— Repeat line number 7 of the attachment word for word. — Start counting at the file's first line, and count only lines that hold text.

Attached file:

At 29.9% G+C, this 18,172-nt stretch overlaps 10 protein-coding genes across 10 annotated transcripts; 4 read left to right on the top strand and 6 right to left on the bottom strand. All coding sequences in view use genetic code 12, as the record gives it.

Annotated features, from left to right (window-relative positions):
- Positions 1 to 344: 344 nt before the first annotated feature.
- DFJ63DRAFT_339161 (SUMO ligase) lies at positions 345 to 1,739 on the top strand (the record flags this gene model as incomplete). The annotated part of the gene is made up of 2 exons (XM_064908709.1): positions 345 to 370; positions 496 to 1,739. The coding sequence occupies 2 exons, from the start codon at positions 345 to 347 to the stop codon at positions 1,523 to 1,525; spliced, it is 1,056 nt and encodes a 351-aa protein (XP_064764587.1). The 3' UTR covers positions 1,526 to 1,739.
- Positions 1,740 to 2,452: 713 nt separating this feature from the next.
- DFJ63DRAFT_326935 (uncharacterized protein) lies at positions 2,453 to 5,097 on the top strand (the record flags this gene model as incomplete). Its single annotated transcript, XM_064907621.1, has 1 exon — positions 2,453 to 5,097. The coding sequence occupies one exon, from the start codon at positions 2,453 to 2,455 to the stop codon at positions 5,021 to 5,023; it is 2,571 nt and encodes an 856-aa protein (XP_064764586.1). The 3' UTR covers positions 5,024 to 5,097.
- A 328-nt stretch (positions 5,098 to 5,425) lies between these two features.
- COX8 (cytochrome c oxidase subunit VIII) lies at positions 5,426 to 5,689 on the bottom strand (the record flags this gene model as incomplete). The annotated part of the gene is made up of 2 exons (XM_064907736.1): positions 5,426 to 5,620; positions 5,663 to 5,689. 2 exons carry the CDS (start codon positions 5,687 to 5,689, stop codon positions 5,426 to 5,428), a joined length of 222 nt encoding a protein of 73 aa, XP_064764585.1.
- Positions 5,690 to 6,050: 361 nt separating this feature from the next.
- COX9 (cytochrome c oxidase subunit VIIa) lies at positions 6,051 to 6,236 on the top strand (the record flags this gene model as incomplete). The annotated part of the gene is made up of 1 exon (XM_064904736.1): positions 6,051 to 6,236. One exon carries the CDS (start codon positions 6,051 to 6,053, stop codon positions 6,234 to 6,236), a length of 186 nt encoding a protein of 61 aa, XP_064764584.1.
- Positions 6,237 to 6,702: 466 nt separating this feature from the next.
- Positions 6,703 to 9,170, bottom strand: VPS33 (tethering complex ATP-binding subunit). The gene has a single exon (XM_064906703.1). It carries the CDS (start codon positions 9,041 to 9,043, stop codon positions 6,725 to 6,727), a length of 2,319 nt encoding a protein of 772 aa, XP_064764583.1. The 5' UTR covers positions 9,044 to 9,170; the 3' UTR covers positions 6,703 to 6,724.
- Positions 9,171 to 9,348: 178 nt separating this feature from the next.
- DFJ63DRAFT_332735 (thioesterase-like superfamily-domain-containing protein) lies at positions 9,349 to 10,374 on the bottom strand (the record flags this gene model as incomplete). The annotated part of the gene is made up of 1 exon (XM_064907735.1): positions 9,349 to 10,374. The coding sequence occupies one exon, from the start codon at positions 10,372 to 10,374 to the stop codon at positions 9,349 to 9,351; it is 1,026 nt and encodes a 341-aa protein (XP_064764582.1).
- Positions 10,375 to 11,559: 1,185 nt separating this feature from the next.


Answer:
- A 328-nt stretch (positions 5,098 to 5,425) lies between these two features.